Time for JavaScript.NEXT

OK, I’ll admit that HTML 5, when it becomes a true standard and the common browsers implement it and all of CSS 3 that we won’t need as many browser plug-ins for doing rich interactive applications anymore. We could ditch Microsoft’s Silverlight and Adobe’s Flash and not look back.

But, to do that, we need to move the web to a better programming language!

Reading this rant from MG Siegler on Tech Crunch made me want to come clean about my true feelings.

As Google Backs Away From A Plug-in, Microsoft Rushes Towards One

I don’t want to need Flash or Silverlight.

But, I’ll take either of them over programming a large scale web application using JavaScript – since both of them have a modern programming language (ActionScript 3 and C#). Seriously. JavaScript, born in 1995. It’s 14 freaking years old as of this December (as it was first released in December 1995). We’ve got budding programmers who were born AFTER it was created. JavaScript, unlike many of it’s commonly used, similarly aged counterparts, has not had any significant upgrades or improvements to reflect new market needs. Java and C++ both have (Java got generics for example), and C# was born in the last decade. I like Silverlight more than Flash only because of the programming language (and IDE) attached with its development.

Here’s my short list of complaints about JavaScript:

  • Dynamic typing – great, I can’t know until runtime what a type should be, and even then it could change. Makes for a great time.
  • Prototype – oh don’t get me started on the patterns that are necessary to create a robust object oriented framework in JavaScript – and “this”, and “oops, you’re missing a comma, good luck finding that!”
  • Closures – the source of too many memory leaks and confusion over the years, especially given the subtly of its behavior in JavaScript
  • No official “imports” or “usings” to make doing code-completion practical, and one JavaScript file can’t declare another JavaScript file as a dependency and have it automatically be loaded (just once of course), without creating a new framework.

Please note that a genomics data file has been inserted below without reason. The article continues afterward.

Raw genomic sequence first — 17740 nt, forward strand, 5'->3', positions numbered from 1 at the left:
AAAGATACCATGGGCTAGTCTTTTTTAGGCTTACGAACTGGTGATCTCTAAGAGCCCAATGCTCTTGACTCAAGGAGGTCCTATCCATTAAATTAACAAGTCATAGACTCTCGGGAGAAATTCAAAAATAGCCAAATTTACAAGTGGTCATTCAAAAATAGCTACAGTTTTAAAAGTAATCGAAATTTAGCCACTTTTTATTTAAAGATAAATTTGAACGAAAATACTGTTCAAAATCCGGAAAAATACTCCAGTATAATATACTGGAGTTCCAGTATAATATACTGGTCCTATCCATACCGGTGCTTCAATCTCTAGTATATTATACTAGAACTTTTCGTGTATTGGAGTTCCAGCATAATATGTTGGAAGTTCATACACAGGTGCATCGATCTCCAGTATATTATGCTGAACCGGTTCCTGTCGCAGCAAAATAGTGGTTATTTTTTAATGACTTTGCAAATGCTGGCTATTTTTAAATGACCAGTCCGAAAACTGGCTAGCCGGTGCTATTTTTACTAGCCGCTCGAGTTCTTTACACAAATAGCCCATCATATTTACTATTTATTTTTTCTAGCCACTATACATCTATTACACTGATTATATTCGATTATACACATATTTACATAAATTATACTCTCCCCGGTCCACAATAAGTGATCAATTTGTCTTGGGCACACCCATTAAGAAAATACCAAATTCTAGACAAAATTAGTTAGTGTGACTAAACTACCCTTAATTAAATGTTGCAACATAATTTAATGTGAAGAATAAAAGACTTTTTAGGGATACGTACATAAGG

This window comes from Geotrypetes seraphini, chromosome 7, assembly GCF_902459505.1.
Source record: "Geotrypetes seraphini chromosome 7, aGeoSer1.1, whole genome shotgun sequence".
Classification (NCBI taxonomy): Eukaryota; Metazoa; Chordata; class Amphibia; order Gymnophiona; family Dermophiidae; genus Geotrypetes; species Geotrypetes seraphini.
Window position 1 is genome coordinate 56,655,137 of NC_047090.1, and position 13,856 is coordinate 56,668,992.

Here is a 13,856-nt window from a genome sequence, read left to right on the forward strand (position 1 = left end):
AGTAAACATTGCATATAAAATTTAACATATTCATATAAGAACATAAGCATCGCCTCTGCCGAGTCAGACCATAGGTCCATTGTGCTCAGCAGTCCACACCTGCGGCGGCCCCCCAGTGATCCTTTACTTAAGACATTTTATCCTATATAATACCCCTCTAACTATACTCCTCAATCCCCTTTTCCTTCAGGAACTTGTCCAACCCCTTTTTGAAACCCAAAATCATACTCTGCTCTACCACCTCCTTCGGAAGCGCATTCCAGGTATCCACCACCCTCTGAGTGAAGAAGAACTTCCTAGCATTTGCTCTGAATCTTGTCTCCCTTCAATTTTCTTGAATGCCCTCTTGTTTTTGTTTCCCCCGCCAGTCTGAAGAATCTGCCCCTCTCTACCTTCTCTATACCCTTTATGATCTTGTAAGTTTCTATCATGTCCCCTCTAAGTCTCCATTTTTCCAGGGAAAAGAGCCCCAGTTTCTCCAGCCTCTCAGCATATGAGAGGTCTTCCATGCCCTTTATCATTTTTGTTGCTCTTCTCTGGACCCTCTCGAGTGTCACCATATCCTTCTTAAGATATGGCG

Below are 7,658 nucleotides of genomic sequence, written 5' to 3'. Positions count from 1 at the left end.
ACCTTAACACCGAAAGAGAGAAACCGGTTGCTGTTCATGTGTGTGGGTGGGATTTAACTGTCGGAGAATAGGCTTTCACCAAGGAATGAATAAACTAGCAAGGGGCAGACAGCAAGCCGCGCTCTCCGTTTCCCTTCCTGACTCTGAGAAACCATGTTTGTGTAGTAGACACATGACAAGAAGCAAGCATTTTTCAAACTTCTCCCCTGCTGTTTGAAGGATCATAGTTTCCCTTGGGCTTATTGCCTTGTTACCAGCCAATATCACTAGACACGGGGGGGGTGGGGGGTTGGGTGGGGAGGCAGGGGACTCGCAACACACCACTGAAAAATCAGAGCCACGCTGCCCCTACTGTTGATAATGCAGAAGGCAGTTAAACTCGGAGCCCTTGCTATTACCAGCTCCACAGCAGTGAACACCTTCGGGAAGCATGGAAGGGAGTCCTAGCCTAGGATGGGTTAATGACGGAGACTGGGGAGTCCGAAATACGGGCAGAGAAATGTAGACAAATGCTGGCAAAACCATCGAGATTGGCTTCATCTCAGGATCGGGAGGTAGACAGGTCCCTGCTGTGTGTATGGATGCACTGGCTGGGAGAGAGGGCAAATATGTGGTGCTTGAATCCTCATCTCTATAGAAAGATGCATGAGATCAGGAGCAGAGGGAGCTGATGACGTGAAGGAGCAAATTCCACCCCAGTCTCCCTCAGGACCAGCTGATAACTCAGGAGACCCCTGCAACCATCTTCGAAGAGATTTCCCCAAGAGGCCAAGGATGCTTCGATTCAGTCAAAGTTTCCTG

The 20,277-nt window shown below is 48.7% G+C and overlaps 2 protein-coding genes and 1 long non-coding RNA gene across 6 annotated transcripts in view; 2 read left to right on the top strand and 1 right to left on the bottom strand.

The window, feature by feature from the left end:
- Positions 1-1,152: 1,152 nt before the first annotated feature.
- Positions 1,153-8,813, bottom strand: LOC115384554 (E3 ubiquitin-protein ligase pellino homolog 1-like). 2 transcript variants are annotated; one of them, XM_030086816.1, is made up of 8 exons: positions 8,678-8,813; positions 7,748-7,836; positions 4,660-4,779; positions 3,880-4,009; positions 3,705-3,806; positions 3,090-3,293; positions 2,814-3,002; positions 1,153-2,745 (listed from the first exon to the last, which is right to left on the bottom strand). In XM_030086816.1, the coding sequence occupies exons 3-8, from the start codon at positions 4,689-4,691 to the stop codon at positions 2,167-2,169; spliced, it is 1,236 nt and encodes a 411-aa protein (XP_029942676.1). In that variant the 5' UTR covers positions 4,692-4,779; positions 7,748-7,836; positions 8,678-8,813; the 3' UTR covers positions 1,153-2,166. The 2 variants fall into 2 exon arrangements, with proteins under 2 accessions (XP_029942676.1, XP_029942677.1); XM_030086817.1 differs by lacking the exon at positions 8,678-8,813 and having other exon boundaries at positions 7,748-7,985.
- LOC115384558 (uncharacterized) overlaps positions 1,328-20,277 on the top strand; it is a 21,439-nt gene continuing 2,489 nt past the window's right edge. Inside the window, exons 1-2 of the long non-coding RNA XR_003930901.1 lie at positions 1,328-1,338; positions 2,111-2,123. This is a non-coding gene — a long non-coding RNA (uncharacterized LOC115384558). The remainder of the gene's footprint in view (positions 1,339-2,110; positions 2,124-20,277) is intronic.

• Run-time code discovery – it’s great to be able to load things dynamically, but it’s completely a mess at design time trying to sort everything out and make sense of a large application.
  • Debugging – terrible IDE and debugging support across the browsers. Too many “alert” style debugging workflows in this day and age.
  • Interpreted – still making the browser do extra work and a bonus feature: you don’t know about coding errors until you try to execute the code!
  • Poor internationalization support – to do it right, you need to build functions or get a library to parse and format properly

(Don’t get me started about the inconsistency of DOM access from JavaScript across browsers – which I realize isn’t JavaScript – it’s a browser thing – but they’re intertwined from all practical purposes).

(And, I’m not complaining about a web application that consists of 2 JavaScript files, where one of them is JQuery. Think big. Applications. Complex workflows. Frameworks. Etc. It’s tough stuff. It’s doable, but unnecessarily difficult).

Major Web applications would have taken off long ago if the entire development experience/environment would have modeled after something like Visual Basic 3, 4, 5,  or 6. Web applications are still held back by an awful development experience.

Do you love JavaScript? Does it need to be upgraded to this century?

Updated to reflect a bit of ranting inconsistency.

Finally, someone admits that Silverlight and WPF will (likely) converge

However, will Silverlight and WPF merge?

From Pete Brown:

The Future of Client App Dev : WPF and Silverlight Convergence

As a Microsoft employee (Developer Community Program Manager for Windows Client), he said:

What the Future Holds – Convergence of WPF and Silverlight


I recently spoke with Ian Ellison-Taylor at Microsoft. Ian is a General Manager at Microsoft, reporting directly to Scott Guthrie. Among other things, his group handles both Silverlight and WPF (and RIA services and a lot of other stuff). I figured if I wanted the skinny on the future, he’d be the guy to talk to. So, he and I talked about the convergence of Silverlight and WPF, and later exchanged some email on the topic.


In the future, it is very likely that both Silverlight and WPF will be a single technology with a single codebase. After all, Silverlight was originally known as WPF/E (E as in Everywhere), and in an amazing 180 degree reversal of our usual approach, we took an ugly codename and created a great product name (Silverlight) from it.

D’uh. Like it wasn’t obvious, especially with the explosive growth and capabilities of Silverlight, why wouldn’t this be on the road map?

Of course, there’s no time frame mentioned, so don’t plan on your Silverlight application being able to use real 3D and actual DataTriggers any time soon.

Catalogs, oh my!

One day’s worth of catalogs:

pile of catalogs

I like shopping on the Internet, but there’s something to slowly paging through a paper catalog that is so much more satisfying than any Internet e-commerce site I’ve ever used. I’ll look through catalogs that hardly interest me if the catalog looks fun and interesting.

I’m not sure what it is about physical paper catalogs that appeals to me – if it’s the tactile touch, the presentation, the simplicity, …?